Patterns of Piety: Women, Gender and Religion in Late Medieval and Reformation England

Forside
Cambridge University Press, 15. mai 2003 - 389 sider
This book offers a new interpretation of the transition from Catholicism to Protestantism in the English Reformation, and explores its implications for an understanding of women and gender. It argues that late medieval Christocentric piety shaped the nature of the Reformation, and reasseses assumptions that the 'loss' of the Virgin Mary and the saints was detrimental to women. In defining the representative frail Christian as a woman devoted to Christ, the Reformation could not be an alien environment for women, while the Christocentric tradition encouraged the questioning of gender stereotypes.
 

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Innhold

List of illustrations
4
PART1
10
PART 2
74
10
83
12
111
Godly marriage
314
Churchwardens accounts before 1570
351
Bibliography
363
1
364
40
380
294
388
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Om forfatteren (2003)

Graduating from St Hugh's College, Oxford, the author travelled widely in Eastern Europe on a Leverhulme Scholarship and was a Fellow at the Warburg Institute before transferring to Oxford. She has published articles based on the first part of her doctoral thesis in Past and Present and Continuity and Change. This is her first book.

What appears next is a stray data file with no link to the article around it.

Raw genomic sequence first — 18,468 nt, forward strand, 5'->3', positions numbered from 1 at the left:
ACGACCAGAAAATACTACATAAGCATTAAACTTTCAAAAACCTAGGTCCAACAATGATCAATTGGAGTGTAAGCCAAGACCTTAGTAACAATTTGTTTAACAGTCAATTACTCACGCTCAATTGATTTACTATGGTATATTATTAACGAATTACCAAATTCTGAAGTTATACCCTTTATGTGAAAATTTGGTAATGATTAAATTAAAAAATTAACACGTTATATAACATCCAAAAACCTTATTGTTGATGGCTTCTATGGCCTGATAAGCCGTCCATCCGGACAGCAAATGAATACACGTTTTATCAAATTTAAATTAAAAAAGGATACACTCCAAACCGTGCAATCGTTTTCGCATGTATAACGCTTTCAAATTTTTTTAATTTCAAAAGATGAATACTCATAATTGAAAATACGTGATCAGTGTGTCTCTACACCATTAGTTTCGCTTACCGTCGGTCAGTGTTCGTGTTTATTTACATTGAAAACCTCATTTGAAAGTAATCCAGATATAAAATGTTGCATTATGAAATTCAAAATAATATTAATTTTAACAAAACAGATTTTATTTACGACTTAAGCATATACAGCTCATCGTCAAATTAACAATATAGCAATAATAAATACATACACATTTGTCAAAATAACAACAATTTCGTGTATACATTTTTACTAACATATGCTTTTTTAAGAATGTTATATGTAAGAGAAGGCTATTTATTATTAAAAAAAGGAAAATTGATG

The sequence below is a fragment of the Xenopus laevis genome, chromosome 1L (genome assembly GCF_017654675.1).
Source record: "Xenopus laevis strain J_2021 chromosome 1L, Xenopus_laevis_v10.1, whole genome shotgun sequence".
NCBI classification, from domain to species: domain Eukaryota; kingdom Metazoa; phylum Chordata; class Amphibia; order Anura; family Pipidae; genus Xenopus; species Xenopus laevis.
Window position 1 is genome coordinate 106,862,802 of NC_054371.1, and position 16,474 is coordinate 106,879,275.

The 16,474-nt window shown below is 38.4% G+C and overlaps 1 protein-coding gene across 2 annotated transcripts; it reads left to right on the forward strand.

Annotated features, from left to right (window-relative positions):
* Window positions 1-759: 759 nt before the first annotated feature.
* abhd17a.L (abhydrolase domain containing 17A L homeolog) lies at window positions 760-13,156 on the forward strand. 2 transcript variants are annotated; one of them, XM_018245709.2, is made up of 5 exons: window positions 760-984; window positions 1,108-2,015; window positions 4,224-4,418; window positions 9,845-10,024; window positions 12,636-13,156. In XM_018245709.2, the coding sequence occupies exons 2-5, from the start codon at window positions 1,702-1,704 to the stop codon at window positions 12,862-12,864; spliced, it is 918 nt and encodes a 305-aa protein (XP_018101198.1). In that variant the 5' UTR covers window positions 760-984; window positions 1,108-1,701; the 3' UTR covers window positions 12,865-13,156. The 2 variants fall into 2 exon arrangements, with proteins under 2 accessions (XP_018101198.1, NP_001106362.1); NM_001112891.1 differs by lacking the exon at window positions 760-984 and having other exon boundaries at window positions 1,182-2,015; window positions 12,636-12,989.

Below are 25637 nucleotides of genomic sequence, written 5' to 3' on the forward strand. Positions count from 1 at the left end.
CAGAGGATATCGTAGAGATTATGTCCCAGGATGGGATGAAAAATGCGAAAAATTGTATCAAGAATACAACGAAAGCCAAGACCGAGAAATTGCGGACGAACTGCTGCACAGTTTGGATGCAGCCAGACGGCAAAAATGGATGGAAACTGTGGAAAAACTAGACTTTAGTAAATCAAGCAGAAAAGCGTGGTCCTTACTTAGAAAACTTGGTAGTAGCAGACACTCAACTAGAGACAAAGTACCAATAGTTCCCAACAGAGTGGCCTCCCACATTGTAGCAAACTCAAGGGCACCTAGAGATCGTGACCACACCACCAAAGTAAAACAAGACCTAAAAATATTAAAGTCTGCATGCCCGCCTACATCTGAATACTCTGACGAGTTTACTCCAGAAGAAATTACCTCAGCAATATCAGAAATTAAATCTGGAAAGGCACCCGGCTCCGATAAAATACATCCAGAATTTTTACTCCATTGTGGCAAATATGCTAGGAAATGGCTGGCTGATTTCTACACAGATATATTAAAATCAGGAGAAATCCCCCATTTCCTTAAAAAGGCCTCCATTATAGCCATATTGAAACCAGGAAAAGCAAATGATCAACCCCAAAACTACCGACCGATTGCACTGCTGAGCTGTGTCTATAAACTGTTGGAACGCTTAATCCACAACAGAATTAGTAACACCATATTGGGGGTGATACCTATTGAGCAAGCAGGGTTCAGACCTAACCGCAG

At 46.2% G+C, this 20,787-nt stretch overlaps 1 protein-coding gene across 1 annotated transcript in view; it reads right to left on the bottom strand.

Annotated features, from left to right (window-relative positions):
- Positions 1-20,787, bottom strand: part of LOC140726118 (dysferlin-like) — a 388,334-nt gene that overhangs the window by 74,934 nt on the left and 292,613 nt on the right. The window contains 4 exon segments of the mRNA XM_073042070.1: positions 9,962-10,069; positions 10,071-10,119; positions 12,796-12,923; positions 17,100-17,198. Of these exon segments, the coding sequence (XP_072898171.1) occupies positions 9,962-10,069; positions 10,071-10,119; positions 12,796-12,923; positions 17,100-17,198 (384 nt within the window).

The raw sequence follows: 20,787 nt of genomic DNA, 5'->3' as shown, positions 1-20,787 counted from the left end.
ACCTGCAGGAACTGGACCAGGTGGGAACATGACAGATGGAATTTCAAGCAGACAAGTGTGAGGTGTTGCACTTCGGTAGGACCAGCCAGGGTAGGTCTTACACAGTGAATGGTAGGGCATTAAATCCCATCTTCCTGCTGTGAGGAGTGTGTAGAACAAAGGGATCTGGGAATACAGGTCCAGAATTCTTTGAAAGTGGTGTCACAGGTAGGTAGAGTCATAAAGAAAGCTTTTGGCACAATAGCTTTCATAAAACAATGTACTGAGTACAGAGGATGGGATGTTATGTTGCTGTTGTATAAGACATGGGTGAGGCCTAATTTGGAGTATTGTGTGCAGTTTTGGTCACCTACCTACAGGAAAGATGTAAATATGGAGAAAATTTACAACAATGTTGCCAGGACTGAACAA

Born in Australia in 1949, John Guy grew up in England. Early in life Guy developed a love of history. He pursued that interest and read History under the supervision of Professor Sir Geoffrey Elton, the pre-eminent Tudor scholar of the late-twentieth century. John Guy took a First and became a Research Fellow of Selwyn College in 1970. Awarded a Greene Cup by Clare College in 1970, he completed his PhD on Cardinal Wolsey in 1973 and won the Yorke Prize of the University of Cambridge in 1976. John Guy has lectured extensively on Early Modern British History and Renaissance Political Thought in both Britain and the United States. He has published 16 books and numerous academic articles. Guy's book My Heart is My Own: the life of Mary Queen of Scots (Harper Perennial, 2004) won the 2004 Whitbread Biography Award, the Marsh Biography Award, was a finalist in the USA for the 2004 Biography/Autobiography of the Year Award (National Books Critics' Circle), and has been translated into Spanish and Czech. Other books include Thomas More (Hodder Arnold, 2000), and The Tudors: A Very Short Introduction (Oxford University Press, 1990). For over twenty years he was co-editor of the acclaimed academic series Cambridge Studies in Early Modern British History; and co-author of The Reign of Elizabeth I: Court and Culture in the Last Decade (Cambridge University Press, 1995) and contributed to The Oxford History of Britain, The Oxford Illustrated History of Britain, The Oxford Illustrated History of Tudor and Stuart Britain, and The Oxford History of the British Isles: the Sixteenth Century.

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